De-feminization of Indian agriculture gaining pace


Photo credit Twitter Nandi Foundation

Spread the love

By Pradeep Kumar Panda

Bhubaneswar, April 9: Indian agriculture is clearly too slow to adopt technology and modern tools of farming to break free from the bind of traditional method of cultivation. Seed replacement rate indicates that use of certified quality seed distributed by various agencies is quite low.

Fertiliser use in most of the states is sub-optimal. Still a feeling is emerging against the use of inorganic fertiliser and other chemicals and there is a talk to move to natural farming. On the other hand, use of compost, which is alternative source of plant nutrients is showing a big decline. More than one crop is grown on less than 50 per cent of area under cultivation. Improved technology has not yet reached large number of farmers which is evident from the fact that more than 30 per cent area under cereals is still under traditional varieties.

The main underlying reasons for under development of agriculture are poor extension, missing link with supply chain of quality seed and quality plant propagation material, low availability of institutional credit in many states, low level of investments in agriculture and low level of technology. Supply of low quality and spurious inputs is an important factor for increased cost without adequate gain in productivity.

Thus, besides emphasising the use of modern inputs, there is a need to put in place effective mechanism for monitoring and regulating quality of inputs like seed, fertiliser and agro-chemicals. Efficiency is driven by strong and vibrant R&D by public or private sector.

Public sector R&D in the country is showing a fatigue and suffering from resource constraint, disciplinary fragmentations, and lack of drive and inspiration. Private sector investment in agriculture R&D is also low due to nature of IPR regime in the country.

Consequently, the gap between domestic and global agricultural innovations is rising and many fascinating changes experienced in global agriculture are missing in the country. In the absence of domestic R&D attaining global standard, there is a need to facilitate easy access to our farmers to global technology, high quality seed and germplasm and other knowledge products.

Application of biotechnology in agriculture through genetic breakthrough and genetic enhancement, is playing an important role in shaping future of agriculture. Agri-biotechnology in India has occupied a backseat after the restrictions imposed on field testing and non-release of Bt brinjal in the country.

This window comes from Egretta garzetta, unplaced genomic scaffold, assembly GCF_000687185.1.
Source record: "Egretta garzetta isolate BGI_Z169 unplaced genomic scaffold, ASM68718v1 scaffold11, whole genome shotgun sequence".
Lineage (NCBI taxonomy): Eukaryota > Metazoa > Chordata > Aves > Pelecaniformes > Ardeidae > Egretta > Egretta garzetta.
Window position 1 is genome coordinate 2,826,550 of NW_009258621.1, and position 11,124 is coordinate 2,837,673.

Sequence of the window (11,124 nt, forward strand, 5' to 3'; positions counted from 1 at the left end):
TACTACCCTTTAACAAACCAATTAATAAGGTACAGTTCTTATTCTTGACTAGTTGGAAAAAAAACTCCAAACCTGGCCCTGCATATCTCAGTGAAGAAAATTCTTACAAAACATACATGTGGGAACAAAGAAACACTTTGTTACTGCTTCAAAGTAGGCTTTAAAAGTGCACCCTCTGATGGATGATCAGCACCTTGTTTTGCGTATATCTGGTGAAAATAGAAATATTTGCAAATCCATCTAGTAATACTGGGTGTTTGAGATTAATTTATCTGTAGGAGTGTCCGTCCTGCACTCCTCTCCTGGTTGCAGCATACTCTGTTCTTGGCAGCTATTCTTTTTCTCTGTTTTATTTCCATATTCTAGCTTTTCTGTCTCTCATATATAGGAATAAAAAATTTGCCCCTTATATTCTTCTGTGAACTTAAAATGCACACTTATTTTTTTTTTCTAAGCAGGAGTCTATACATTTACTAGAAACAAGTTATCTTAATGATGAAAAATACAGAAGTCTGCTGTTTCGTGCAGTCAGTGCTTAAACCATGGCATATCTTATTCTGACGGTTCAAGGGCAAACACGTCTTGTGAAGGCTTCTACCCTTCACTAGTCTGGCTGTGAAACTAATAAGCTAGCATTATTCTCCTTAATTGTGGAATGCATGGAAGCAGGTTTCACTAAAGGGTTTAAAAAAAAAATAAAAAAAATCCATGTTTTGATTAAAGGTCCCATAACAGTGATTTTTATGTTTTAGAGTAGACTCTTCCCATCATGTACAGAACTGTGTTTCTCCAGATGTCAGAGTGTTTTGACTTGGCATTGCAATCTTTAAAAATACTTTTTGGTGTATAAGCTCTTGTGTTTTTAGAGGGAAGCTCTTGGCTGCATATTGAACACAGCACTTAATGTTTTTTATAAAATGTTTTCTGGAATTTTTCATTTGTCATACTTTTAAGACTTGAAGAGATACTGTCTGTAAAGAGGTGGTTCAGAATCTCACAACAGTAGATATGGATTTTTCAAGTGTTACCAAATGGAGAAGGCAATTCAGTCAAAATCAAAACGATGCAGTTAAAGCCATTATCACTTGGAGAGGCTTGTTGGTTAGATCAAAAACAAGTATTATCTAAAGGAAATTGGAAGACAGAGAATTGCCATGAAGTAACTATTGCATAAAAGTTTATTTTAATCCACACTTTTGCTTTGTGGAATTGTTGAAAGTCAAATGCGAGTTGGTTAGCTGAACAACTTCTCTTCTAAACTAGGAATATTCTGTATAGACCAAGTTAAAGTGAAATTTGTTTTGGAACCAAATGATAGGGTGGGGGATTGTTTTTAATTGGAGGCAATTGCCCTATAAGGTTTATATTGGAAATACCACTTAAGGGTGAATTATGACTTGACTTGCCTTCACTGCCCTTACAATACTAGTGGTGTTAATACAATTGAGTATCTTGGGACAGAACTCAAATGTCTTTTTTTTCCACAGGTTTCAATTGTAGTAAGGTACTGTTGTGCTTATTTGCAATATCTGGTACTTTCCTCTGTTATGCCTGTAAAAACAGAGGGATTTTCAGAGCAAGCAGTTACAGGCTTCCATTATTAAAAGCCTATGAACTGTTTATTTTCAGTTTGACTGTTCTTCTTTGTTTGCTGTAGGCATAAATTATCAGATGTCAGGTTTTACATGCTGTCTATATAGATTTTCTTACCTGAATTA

The countries which have embraced genetically modified and genetically engineered technology are gaining advantage in terms of productivity and cost. Trends in productivity of soybean and maize in India and the countries which have adopted biotech crops present a stark example of competitive advantage gained by the later over India through agri-biotechnology.

India will face very tough competition from biotech crops, which are leading to higher yields and lower average cost, if the country does not upgrade technology in such crops. Traditional theories of economic transformation clearly established that share of agriculture in national income and total employment follows declining trend with the progress of economic development in a country. This has been experienced by most of the countries even in the recent times. This transition has been slow in the case of India, particularly in respect of share of agriculture in the total workforce.

During the 25 years after 1991, share of agriculture in workforce declined to around half in Brazil, China, and Malaysia. Labour share of agriculture in Vietnam declined by about 40 per cent. In the case of India, the decline has been much smaller (one third). This has created serious structural imbalances between sectoral composition of output and employment.

The primary reason for this is the failure of non-agriculture sectors in India to pull and attract labour-force from agriculture. Recent developments in technology like automation, AI, big data, IOT, machine learning are further restricting the capacity of non-agricultural sector to absorb work force from agriculture. This has put renewed focus on agriculture to create gainful employment in post-harvest value addition activities.

Empirical evidence from successive surveys on employment and labour use since 2004-05 reveals significant changes in rural and agriculture workforce which have important implications for agriculture and economy. There is large scale withdrawal by female labour from agriculture (cultivators as well as labourers) which shows de-feminization of agriculture rather than feminization of agriculture.

Leave a Reply

Your email address will not be published. Required fields are marked *